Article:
Can I Love a God Like This?

by Elizabeth

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“Does God love me?”

This is one of the biggest questions any of us will ever have to answer. It can haunt us for years. I know it haunted me. “Jesus loves me, this I sometimes know” is what I used to say to describe that struggle.

After years of seeking and searching, I know God loves me, and I don’t struggle with that question the way I used to. Over the last few years of my life, however, I’ve had to answer what, for me, has been a more difficult question: the question of “can I love God?”

When my prayers go unanswered for decades, when horrifying atrocities happen throughout the world, when a pandemic hits — these are the times I have to ask myself if I can keep loving a God who at times seems distant and uncaring.

I settled the existence of God long ago; I can’t disbelieve. I don’t have the luxury of atheism. Even in the midst of grief, if I get really quiet, my soul knows I still believe. So in the face of disappointment, I can’t just chuck all this religious stuff. I have to deal with the questions. I have to deal with my anger at this seemingly incompassionate creator.

Asking, “Can I love God?” is not the same as asking if you can obey or honor God. You can obey without love. But a life without loving God is a pretty despondent life. We were made to love.

I had been asking myself this question ever since we arrived in the States earlier than we had planned. I landed in America and couldn’t understand why all my hopes and dreams for the spring semester came crashing down.

I couldn’t understand why God didn’t stop this pandemic, because people were dying and starving all over the world. This is always happening, true, but the suffering, starvation, and death are much worse in the current global crisis. And there’s so much uncertainty about when it will end.

If God cared about any of these things, why didn’t He stop coronavirus? He could have. A God who forged galaxies with His voice and breathed life into dust could certainly stop a simple string of RNA from causing mass suffering. Add to that the thousands of years of suffering that God has also chosen not to stop, and I wasn’t sure I cold love a God who lets so many bad things happen.

God and I weren’t on speaking terms, to say the least.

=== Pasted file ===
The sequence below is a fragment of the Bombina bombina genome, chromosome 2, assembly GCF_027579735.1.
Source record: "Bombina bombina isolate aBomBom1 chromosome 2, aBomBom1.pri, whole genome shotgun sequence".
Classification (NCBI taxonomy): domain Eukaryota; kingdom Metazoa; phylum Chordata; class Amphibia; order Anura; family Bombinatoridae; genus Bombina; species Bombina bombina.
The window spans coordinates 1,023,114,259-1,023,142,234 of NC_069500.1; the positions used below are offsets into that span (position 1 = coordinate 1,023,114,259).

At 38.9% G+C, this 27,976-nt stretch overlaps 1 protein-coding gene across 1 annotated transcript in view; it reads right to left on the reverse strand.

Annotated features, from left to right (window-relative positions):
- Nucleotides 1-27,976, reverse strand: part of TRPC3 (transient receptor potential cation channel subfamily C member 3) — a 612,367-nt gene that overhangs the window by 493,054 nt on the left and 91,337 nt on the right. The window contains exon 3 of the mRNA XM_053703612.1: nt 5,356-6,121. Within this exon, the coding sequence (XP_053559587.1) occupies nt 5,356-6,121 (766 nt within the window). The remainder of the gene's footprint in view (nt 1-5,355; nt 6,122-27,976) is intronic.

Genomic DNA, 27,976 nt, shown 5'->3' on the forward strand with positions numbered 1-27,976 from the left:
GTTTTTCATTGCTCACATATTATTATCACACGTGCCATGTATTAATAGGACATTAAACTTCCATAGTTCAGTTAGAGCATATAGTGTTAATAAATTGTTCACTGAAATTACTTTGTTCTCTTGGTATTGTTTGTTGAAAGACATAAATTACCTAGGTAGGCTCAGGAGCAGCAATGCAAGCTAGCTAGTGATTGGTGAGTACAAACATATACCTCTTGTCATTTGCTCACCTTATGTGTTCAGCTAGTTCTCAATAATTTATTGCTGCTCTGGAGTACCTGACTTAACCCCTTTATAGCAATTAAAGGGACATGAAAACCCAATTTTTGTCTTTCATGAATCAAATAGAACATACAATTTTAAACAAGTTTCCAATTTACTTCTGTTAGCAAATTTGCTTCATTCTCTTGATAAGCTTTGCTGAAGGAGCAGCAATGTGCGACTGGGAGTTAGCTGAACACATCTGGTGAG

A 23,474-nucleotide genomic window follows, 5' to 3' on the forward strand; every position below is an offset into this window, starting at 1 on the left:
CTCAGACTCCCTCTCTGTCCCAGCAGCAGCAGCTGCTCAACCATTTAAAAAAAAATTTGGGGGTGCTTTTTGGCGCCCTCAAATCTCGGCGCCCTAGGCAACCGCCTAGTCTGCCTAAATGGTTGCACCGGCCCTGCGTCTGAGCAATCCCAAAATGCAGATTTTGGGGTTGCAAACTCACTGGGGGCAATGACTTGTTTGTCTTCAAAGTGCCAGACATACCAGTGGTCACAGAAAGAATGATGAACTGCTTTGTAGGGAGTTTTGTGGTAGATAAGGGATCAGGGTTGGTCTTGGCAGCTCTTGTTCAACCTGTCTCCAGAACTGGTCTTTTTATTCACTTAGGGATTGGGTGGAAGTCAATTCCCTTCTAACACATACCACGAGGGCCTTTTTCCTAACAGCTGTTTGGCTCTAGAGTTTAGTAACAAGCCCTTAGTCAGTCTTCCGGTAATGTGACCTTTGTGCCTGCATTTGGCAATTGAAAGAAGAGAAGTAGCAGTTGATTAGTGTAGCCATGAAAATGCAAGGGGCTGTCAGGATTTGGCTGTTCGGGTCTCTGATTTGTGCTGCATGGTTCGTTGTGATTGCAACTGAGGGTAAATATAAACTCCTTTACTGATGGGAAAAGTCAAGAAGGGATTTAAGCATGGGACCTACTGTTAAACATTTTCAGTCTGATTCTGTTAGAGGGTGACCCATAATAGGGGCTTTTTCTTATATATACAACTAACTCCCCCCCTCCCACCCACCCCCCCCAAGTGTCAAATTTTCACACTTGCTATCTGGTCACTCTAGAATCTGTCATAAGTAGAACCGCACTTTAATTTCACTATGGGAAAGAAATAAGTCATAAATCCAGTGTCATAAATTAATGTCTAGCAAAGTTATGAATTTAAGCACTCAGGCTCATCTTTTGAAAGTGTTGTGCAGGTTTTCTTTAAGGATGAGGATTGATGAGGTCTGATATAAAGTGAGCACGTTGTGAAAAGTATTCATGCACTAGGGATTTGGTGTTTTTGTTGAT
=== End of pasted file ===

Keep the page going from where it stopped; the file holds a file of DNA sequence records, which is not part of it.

This wasn’t the first time I had questioned my love for God. A few years ago I was struggling with some unanswered prayers. Decades-long prayers. The question I felt God asking me in that season was: “Even if I don’t answer these prayers, can you still love me?”

This question is different from the question of the fiery furnace, when we are asked if we will continue to worship and serve the one true God even when he does not rescue or heal. It is different from the question posed to Simon Peter on the beach, when Jesus asks, “What is that to you? As for you, follow me.”

God has asked these questions in the past. But they were not what God was asking me now. What He was asking me now was, can I love a God who is like this? A God who sometimes seems distant and uncaring? Even if this thing that I desperately want or need never comes to pass, He asks me if I will still love him.

I had to walk deep into the prayer closet to find out if I still would. It took hours. I wrestled through tears. Through tissues. Through cramped hands furiously scribbling in my journal.

In the end, after conversing with Job and Jacob and Lewis and Jesus himself, I knew I still loved God. But I wasn’t sure whether that made me happy or sad. Happy to know I still love Him; sad to know this is the God I love. I am yoked to a God who seemingly allows senseless destruction. And in spite of the suffering, I somehow still want this God. This is a great mystery, and I do not pretend to understand it.

I only know I don’t have to give God the cold shoulder anymore. I only know that on Sunday mornings when all seems bleak, I can sing again. I can pray again. For “though He slay me, yet I will trust him.” And “Lord, to whom shall we go? You have the words of eternal life.”

And “Lo, I am with you always, even to the end of the age.”

Amen.

Episode 5: Marriage — Conflict and Tools

Listen in via iTunesStitcher, or below.

Listen here or here:

 

Resources (or ideas) mentioned in this episode:

The Four Horsemen (article), by The Gottman Institute

The Vortex of Terror (video), by Jonathan

Flooding (article), by The Gottman Institute

Jesus Loves Me This I Sometimes Know, by Elizabeth

When Ministry and Marriage Collide, by Elizabeth

 

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Episode 4: Marriage

Listen in via iTunesStitcher, or below.

Listen here or here:

 

Resources (or ideas) mentioned in this episode:

Created for Connection, by Johnson and Sanderfer

Created for Connection Roadmap, by Jonathan

The Seven Principles for Making Marriage Work, by John Gottman

A Marriage Blessing, by Jonathan

Our Journey to Finding Joy in Marriage (and the things we lost along the way), by Elizabeth

The Purpose of Marriage is NOT to Make You Holy, by Jonathan